Underwear, #155. Perfect name if they wanted to make it a nightclub, no? Instead a wine bar called Belly occupies the ground floor.

Tailor Shop, nice hand lettered awning sign, at #176 between Clinton and Attorney. A couple of doors down is DM, which of course, stands for Dangerous Mathematicians, quite naturally, a ladies’ clothing shop.

Rivington’s greatest hand lettered sign, #206 east of Ridge, La Borinqueña (Puerto Rican) Meat Market.

Finally, here’s #202 at the corner of Rivington and Ridge, the girlhood home of Genya Ravan, who has been rocking for over 40 years. Here she is with one of her first hits with Goldie and the Gingerbreads in 1964:

From a few years later: Genya Ravan, Back in My Arms Again

SOURCE: Jim Naureckas’ New York Songlines

Jim Naureckas says: Rivington, though publishing a loyalist newspaper, was secretly spying for Washington at the same time–and it’s my understanding that this explains why the street bears his name.

Photographed February 2009; page completed December 15, 2010





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13 Responses to RIVINGTON STREET

  1. Larry says:

    How did you miss the Streit’s matzo factory?

  2. Joseph Ciolino says:

    I attended PS 160 for one year — fall 1965 – 66. What did I learn? I learned what Hell is.

  3. Warren J Eng says:

    I recall going to elementary school at PS 160 way back in the early 1960′s. I was enrolled in what was then called the IGC program for my fifth and sixth grades; this was the only location near where I lived that offered those classes. A great place for a snack was the Streit’s (sp?) matzoh bakery across the street.

  4. Alex Lewinsky says:

    #155 – Underwear:
    In the Ellis Island records appear that Lea and her daughter (14) Schenia Berlin arrived, to live with the husband / father Sam Berlin at 155 Rivington Street. Sam Berlin and his two brothers had a factory and sold fancy underwear (like corsets) . The sign underwear still appear at the front of the building. We are still trying to locate their descendants, but there is reason to believe that was their store.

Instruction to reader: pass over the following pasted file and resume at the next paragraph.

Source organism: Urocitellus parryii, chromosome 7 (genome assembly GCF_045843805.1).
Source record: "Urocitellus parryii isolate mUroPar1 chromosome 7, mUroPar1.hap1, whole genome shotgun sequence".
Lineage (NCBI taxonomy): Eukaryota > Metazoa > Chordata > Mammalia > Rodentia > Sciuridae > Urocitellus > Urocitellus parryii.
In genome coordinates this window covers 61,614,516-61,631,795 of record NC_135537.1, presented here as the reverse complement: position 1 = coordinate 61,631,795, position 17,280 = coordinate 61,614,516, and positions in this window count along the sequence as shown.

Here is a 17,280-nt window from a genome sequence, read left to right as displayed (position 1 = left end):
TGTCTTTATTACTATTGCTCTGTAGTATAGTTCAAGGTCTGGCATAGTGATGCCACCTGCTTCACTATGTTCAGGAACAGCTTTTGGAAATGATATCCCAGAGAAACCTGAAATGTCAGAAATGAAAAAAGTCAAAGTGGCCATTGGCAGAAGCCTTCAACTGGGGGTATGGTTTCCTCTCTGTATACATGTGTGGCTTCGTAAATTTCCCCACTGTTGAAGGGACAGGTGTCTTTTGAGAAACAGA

5. Jerome Coopersmith says:

    In the 1930s my father, Meyer Kupfersmith, had a law office at 42 Rivington Street. I still have one
    of his business cards. He shared it with Mrs. Porges who was a major Tammany politician, and a man named Mischu who was a notary public. The Democratic Party was actively in the business of helping people, primarily poor immigrants, who needed assistance in coping with the law, such as pushcart peddlers who were ticketed for not having licenses, or threatened with tickets unless they paid off cops. I went back there recently, and found a trendy wine bar at #42. My father would
    think he was on another planet.
    (Signed) Jerry

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  7. Susan W says:

    Does anyone know about the Balkan Record Store, which was at 42 Rivington Street?

  8. Chris says:

    My family lived at 240 Rivington St. During the 1870s and 1880s before moving to Hells Kitchen. They where German immigrants.

  9. Chris says:

    Does anybody have information or pictures of 240 Rivington St. It does not exist anymore.

  10. tony says:

    Hi,
    Does anybody know if the building where the late great George Burns lived is still there?

  11. Anonymous says:

    The synagogue that you say is a romanian talmud torah, is next to a large empty lot. In that lot was a huge synagogue, called the first rumanian american congregation.

  12. Ms.NMR says:

    My father brought the store and had LaBorinquena hand painted on the storefront meat market , after Family business my uncle DEMAS OTERO BECAME THE OWNER and business was BOOMING !!! “DEMAS” BECAME THE BEST “PUERTORIQUENO” BUCHER IN THE LOWEREASTSIDE , MY UNCLE DEMAS WAS A VERY GENEROUS MAN to the PUBLIC , and a hard worker for his family .My UNCLE DEMAS past away inside the meat market just after closing of a heart attack….BUSINESS WAS NEVER THE SAME AGAIN…….. WHEN I GO INTO THE CITY, I GO BACK TO REVINGTON STREET TO REMANIS THE EARLY YEARS WHEN DEMAS WAS THERE SMILING AND GREETING ALL WHO PAST AND PURCHASE HIS PRODUCTS.

  13. HAYDEE says:

    I USED TO LIVE AT 136 SULFOLK ST IN1964-1975 WOW HAD LOTS OF FUN WENT TO P.S.160